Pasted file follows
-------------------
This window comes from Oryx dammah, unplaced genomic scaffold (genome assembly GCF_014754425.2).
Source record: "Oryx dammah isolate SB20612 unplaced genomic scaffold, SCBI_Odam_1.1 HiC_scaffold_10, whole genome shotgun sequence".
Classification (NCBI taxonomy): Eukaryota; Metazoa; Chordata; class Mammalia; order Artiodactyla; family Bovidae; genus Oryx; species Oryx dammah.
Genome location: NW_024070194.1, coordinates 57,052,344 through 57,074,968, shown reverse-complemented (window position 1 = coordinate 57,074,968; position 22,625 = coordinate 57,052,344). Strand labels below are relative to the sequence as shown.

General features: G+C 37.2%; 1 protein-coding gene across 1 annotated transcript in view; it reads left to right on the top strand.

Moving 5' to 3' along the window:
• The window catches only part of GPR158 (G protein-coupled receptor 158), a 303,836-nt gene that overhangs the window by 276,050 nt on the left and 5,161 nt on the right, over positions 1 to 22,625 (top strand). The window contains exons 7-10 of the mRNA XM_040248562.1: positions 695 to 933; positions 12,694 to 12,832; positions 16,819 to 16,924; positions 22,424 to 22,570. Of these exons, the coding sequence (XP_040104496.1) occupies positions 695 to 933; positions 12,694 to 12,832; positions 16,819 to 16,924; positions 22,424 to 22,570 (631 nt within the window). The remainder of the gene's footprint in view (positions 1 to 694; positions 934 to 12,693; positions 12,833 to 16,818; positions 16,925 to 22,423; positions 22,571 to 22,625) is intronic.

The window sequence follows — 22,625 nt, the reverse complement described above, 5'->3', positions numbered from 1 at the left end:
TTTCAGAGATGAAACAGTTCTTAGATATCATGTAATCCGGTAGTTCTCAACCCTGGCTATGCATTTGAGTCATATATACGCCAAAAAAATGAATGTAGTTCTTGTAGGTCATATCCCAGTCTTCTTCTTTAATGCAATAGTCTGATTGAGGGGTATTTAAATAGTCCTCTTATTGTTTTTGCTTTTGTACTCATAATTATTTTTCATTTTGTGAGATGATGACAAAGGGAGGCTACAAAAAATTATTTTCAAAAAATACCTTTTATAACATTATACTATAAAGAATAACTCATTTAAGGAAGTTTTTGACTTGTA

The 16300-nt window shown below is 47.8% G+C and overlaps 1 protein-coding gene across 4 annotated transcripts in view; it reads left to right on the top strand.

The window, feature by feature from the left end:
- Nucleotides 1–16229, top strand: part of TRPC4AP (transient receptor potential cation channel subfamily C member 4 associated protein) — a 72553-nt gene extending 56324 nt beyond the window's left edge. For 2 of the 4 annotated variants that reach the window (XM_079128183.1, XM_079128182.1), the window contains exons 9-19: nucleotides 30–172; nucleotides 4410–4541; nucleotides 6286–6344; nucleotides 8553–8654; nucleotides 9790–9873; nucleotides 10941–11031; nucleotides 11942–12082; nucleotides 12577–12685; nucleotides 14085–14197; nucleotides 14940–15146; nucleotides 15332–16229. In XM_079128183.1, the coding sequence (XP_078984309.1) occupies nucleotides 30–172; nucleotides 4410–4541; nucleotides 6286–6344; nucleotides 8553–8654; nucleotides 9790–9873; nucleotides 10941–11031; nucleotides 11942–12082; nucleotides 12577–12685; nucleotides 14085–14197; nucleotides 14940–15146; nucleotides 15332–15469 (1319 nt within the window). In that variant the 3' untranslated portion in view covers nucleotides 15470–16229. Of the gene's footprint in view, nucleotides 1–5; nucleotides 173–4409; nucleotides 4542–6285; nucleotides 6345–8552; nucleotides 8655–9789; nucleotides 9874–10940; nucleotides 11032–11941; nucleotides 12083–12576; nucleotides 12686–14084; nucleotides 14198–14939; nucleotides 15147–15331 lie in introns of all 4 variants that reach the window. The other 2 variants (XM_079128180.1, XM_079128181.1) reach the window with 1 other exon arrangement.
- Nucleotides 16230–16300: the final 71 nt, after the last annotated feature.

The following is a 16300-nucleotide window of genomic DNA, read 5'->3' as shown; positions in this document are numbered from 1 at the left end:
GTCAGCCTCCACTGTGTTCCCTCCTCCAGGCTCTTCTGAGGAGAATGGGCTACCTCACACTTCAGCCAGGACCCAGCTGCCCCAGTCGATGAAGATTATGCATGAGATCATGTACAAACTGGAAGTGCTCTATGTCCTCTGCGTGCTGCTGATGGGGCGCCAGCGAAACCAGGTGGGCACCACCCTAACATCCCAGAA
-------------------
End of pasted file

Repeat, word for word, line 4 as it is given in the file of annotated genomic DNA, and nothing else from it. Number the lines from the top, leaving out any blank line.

Genome location: NW_024070194.1, coordinates 57,052,344 through 57,074,968, shown reverse-complemented (window position 1 = coordinate 57,074,968; position 22,625 = coordinate 57,052,344). Strand labels below are relative to the sequence as shown.